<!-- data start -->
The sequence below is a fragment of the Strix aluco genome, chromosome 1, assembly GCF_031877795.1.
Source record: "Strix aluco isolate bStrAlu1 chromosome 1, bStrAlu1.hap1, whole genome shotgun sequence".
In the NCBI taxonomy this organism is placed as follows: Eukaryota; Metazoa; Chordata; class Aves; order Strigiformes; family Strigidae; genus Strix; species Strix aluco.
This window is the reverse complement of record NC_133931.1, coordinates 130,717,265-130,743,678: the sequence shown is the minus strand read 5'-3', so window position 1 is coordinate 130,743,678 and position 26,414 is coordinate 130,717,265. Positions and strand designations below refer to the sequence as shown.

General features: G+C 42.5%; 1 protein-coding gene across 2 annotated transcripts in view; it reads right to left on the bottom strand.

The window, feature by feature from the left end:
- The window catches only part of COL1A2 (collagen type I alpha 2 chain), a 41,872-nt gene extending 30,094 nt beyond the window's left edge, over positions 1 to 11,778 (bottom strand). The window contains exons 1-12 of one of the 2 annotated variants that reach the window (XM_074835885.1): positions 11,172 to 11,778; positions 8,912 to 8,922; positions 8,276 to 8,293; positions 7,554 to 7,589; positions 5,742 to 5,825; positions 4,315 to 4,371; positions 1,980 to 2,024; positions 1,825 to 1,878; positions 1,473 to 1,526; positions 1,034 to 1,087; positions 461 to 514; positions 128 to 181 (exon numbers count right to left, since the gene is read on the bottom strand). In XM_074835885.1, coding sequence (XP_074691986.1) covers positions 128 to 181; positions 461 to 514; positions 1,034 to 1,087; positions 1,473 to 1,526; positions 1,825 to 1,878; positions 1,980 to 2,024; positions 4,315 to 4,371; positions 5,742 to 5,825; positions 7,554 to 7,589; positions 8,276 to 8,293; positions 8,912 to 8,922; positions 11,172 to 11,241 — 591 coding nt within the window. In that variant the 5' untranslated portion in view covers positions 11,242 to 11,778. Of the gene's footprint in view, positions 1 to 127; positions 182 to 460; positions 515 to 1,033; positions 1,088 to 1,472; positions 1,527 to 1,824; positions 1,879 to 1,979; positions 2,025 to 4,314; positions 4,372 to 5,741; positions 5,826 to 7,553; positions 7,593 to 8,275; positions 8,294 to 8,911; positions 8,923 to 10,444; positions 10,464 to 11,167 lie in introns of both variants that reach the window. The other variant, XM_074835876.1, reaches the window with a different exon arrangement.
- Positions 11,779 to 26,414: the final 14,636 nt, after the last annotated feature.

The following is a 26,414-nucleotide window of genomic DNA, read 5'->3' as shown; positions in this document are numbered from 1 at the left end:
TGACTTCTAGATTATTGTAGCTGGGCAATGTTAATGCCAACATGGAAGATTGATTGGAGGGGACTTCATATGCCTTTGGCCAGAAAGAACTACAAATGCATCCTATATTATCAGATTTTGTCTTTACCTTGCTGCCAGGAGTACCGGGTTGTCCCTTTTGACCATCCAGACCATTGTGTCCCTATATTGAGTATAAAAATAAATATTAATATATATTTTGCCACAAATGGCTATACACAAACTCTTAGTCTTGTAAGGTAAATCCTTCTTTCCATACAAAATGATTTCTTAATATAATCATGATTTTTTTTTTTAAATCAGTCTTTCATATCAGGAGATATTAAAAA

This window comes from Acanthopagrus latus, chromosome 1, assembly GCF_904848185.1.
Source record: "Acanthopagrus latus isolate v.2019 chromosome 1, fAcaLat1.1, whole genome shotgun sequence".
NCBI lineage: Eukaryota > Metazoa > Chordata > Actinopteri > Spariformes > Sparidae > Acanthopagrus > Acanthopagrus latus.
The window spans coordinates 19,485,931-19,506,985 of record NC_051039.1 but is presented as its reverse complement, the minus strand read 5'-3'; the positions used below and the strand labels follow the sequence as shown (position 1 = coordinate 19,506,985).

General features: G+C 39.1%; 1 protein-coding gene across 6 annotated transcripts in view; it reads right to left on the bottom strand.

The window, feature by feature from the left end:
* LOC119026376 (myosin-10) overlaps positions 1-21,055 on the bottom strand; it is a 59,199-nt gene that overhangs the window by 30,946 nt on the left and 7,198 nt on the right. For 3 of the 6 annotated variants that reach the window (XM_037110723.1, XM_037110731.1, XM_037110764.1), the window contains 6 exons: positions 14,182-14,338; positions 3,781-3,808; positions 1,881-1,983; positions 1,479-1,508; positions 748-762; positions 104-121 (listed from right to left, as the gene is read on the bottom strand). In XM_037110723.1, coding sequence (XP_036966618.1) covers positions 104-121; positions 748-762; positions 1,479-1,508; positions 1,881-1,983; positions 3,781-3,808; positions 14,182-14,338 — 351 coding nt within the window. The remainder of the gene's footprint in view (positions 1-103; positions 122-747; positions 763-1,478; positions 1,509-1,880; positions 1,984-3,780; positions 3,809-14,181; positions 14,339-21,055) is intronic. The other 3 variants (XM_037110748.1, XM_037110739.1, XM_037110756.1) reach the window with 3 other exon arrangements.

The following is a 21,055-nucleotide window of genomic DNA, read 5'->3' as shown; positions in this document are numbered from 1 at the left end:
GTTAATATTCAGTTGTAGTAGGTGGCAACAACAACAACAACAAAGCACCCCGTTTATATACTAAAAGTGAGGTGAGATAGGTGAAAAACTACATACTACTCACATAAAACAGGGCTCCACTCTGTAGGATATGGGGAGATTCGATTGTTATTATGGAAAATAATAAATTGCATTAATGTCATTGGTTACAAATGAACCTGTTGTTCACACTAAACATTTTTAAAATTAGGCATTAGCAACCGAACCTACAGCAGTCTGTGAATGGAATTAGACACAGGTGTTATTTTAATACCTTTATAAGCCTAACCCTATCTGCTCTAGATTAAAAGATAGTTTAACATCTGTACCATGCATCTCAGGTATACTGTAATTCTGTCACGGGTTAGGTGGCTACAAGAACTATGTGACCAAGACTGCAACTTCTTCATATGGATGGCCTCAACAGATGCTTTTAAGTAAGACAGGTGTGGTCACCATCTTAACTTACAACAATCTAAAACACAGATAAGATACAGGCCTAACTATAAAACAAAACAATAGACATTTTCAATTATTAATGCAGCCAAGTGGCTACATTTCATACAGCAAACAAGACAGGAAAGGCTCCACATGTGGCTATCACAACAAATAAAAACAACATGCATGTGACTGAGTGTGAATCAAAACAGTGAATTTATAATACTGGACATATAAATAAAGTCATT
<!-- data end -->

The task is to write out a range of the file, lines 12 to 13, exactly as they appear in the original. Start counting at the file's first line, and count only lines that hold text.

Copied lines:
Source record: "Acanthopagrus latus isolate v.2019 chromosome 1, fAcaLat1.1, whole genome shotgun sequence".
NCBI lineage: Eukaryota > Metazoa > Chordata > Actinopteri > Spariformes > Sparidae > Acanthopagrus > Acanthopagrus latus.